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Sammies finalist Leticia Pibida, physicist at the National Institute of Standards & Technology, discusses her work in standardizing hazardous material detectors at border crossings.

It’s harder now for nuclear materials to be smuggled across the border, thanks to improvements in technology. False alarms for radiological signatures dropped significantly, allowing customs to focus on other threats. Leticia Pibida, physicist at the National Institute of Standards & Technology, helped to create the standards behind this technology. She’s a finalist for the Samuel J. Heyman Service to America Medal for her work. She told Government Matters that the standards came about out of necessity.


“All the instrumentation that had existed was for scrap metal, for laboratory use, but it was not used for protection at sea ports and border crossings. After 9/11, there was a realization that there were all of these gaps that we need to fill in.” Pibida said. “And so, we performed several tests and tried to acquire equipment to see if they were suited for this new application that had not existed before, and we realized that there were not. So, we started developing the standards and worked with industry, and many new instrumentation was manufactured to reduce this gap and make sure have the right instruments to perform the necessary measurements.”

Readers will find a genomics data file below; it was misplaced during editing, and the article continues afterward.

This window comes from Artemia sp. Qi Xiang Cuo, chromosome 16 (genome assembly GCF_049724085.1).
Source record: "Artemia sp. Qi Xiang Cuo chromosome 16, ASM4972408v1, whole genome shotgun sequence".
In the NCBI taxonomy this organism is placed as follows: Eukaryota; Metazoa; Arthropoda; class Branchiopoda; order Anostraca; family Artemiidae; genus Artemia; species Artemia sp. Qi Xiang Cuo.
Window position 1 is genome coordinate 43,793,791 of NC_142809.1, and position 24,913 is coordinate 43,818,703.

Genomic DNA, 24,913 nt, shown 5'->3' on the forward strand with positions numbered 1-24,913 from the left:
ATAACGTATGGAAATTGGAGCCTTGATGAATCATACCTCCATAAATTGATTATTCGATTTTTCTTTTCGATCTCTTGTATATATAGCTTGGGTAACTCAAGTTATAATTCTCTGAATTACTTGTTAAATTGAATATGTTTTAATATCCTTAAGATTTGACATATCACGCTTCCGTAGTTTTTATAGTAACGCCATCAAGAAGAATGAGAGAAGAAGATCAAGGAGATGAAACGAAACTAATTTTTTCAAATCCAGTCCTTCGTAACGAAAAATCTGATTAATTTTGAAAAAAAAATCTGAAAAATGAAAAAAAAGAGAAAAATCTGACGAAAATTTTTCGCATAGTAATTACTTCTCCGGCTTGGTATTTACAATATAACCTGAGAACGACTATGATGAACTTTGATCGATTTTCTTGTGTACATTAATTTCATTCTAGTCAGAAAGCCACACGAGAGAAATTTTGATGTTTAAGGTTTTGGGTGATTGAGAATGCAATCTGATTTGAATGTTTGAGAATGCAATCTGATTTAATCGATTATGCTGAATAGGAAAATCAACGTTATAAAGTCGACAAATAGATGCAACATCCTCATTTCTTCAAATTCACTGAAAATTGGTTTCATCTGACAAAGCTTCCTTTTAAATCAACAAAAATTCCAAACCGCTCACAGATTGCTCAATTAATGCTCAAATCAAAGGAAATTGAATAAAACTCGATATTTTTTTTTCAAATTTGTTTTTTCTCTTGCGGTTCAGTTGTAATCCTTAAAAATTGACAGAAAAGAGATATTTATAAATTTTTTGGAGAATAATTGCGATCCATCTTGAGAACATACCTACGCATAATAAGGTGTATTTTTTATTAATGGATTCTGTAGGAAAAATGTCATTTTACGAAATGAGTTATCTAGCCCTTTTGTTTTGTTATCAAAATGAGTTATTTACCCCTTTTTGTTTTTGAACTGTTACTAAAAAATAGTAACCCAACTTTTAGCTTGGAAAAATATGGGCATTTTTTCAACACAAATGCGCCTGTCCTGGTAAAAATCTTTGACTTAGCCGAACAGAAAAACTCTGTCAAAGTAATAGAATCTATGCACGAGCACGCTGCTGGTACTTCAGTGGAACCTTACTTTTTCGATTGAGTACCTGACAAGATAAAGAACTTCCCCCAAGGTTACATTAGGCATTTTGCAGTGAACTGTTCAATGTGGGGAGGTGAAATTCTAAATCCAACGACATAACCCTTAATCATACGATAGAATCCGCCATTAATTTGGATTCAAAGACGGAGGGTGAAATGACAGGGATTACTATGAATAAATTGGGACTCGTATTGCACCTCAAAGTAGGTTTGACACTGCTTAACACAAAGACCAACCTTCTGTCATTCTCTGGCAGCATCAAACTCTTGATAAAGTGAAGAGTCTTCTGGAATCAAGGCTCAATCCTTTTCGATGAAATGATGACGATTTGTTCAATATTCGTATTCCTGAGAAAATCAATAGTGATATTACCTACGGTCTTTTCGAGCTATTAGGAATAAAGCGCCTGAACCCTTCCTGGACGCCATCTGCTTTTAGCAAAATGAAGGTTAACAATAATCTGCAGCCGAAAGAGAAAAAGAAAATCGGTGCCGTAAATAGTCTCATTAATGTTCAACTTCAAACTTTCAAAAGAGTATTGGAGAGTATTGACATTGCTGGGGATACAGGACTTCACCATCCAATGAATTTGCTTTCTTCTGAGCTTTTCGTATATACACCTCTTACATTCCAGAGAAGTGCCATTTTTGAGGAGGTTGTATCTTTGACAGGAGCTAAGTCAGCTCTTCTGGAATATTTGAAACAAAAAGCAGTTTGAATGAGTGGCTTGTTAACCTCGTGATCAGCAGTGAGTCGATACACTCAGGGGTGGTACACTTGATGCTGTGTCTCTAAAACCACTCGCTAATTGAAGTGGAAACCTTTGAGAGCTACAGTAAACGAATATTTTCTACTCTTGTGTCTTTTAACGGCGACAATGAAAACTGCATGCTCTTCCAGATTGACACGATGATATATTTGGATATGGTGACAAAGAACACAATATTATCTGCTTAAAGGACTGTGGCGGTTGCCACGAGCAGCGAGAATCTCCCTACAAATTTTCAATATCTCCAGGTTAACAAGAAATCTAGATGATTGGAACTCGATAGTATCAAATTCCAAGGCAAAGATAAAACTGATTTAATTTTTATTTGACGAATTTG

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February 2021
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